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The IT Project Center

July 28th, 2014 Cyle Gage

We’re very excited to announce a new feature of the IT Website: the Project Center. The Project Center is based on our weekly Change Management process, during which we discuss ongoing IT projects and review new project proposals. Integrated into the Project Center is our Project Request form, which allows anyone with an Emerson account to propose new IT-related projects.

Our hope is that the Project Center will help other areas of the college align their initiatives with IT projects, and generally be aware of what we’re up to. If you have any questions or comments, please feel free to send us feedback.

Windows Encryption Update

July 24th, 2014 carlin_corrigan

bitlockerLast month, we were faced with a challenge when our Windows encryption solution, TrueCrypt, discontinued its development.

After further discussion and research, IT has decided to use BitLocker for all Windows disk encryption. We have updated documentation on the IT website. We will be rolling out encryption to all user-assigned Windows machines. Plans to encrypt Macs with FileVault2 have not changed.

If you have any questions or concerns, please leave a comment here or contact the IT Help Desk, 617-824-8080.

Announcing Windows 8 Installations

July 11th, 2014 michael_jessen

Beginning today, IT will be installing Windows 8.1 on new Windows-based computers instead of Windows 7. All new computers with Windows 8.1 will be distributed with a “cheat sheet,” including a link to an instructional guide on our website. You can take a look at this guide now to familiarize yourself with some of the most noticeable changes.

Many of the functions you use day-to-day remain unchanged, and some are even easier. Most importantly, we’re remaining up-to-date with security enhancements and patches, ensuring utmost reliability.

Mac-based computers will continue to have the most recent version of OS X installed on the computer when it arrives, currently Mavericks. This will transition to Yosemite in the fall.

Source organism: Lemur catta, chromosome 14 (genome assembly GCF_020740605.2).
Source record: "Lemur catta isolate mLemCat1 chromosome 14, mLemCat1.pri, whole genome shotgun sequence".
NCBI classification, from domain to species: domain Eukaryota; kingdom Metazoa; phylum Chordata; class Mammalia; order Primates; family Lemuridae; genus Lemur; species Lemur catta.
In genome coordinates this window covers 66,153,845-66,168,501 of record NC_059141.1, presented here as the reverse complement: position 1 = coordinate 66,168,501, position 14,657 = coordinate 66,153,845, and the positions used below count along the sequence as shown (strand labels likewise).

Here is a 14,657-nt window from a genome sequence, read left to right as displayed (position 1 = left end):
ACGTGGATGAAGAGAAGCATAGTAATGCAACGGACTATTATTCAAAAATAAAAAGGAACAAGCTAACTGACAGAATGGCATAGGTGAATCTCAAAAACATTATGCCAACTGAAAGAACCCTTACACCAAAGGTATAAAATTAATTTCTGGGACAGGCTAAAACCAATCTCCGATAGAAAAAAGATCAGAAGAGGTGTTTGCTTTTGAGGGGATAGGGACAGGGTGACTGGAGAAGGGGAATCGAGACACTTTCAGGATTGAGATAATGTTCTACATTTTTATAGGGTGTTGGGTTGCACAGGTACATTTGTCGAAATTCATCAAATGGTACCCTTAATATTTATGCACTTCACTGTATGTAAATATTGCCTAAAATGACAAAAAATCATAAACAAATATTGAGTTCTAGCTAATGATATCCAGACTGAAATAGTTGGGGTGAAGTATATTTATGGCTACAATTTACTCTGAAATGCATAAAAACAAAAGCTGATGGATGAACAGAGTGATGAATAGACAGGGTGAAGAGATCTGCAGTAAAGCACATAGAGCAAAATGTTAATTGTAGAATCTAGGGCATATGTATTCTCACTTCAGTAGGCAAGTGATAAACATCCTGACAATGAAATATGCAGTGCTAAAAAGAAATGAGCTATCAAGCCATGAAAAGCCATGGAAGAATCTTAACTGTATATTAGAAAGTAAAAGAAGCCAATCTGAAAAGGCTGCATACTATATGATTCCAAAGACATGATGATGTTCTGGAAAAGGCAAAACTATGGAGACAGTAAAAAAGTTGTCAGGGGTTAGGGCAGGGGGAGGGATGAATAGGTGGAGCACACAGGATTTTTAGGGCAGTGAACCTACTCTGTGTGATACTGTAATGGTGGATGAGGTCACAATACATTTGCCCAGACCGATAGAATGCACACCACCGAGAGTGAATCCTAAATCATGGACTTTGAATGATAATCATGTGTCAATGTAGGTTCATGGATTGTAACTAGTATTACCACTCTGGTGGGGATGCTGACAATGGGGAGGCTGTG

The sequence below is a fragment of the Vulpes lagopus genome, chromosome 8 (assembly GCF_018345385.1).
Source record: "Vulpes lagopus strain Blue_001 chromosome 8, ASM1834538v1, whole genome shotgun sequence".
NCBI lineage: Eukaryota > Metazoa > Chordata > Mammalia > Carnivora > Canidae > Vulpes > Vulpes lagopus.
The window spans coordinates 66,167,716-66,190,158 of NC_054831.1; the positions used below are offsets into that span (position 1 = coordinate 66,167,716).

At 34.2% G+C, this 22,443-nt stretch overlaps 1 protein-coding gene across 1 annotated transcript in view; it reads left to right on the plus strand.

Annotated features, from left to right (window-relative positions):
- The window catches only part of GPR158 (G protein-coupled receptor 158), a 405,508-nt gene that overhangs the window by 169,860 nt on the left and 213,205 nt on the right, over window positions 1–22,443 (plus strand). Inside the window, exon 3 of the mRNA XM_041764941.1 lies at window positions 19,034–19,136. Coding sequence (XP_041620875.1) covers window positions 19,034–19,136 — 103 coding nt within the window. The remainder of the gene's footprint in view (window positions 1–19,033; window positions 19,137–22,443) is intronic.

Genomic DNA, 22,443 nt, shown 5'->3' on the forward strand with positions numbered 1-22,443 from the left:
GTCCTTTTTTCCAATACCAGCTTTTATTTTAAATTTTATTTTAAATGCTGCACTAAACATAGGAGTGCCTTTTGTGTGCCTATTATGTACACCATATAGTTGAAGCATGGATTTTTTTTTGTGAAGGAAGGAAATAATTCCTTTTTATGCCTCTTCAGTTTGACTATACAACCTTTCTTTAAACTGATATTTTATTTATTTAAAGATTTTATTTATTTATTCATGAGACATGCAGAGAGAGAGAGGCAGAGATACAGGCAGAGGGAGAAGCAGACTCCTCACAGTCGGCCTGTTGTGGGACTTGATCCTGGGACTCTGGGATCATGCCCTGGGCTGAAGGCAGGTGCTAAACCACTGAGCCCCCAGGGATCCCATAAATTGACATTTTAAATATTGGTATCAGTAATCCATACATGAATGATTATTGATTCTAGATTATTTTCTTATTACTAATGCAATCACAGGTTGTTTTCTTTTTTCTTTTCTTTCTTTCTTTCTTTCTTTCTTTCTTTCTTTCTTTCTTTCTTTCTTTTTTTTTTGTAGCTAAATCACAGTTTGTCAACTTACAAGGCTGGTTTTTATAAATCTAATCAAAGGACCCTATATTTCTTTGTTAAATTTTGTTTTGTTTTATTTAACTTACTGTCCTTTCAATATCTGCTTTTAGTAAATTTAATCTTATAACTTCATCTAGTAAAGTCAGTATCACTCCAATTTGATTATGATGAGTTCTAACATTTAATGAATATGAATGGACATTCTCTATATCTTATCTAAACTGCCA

As always, please feel free to contact the Help Desk if you have any questions, by phone at 617-824-8080, or online at

New Canvas Features – June 2014

June 18th, 2014 Christopher Connors

Once again it’s time for some new feature highlights that have been added to Canvas. As usual, the complete set of changes can be found on Instructure’s website, and this feature release is found here.

Grading and Comments, Now Without SpeedGrader Required

One can now make comments and give grades directly from the Gradebook without having to enter the SpeedGrader tool. Here are some screenshots from Instructure showing this new functionality:

Screenshot of Gradebook

Screenshot of Grading Popup

Of course, you can always click on “More details in the SpeedGrader” if you’d like to annotate the submission or review the students’ work.

Total Student Activity At A Glance

Within the “People” section of your course, you’ll now be able to see the total amount of time a student, observer, or TA has spent viewing and interacting with the course.

Screenshot of Total Activity

Take That Mixed-Content!

Finally, a small but very welcome change to us administrators is the ability to have external websites open in a new window from a Module. Previously, websites would fail to load within Canvas if the site was an unsecured site. This lead to many news articles and organizational websites failing to load unless one “right-clicked” and forced them to open in a new window or tab. Now, when adding an external URL, you can force the behavior automatically!

New Window Option











As always, please don’t hesitate to contact ITG by emailing or by calling 617-824-8090 if you have any further questions or requests.

Summer 2014 Workshops and Survey Results

June 9th, 2014 carlin_corrigan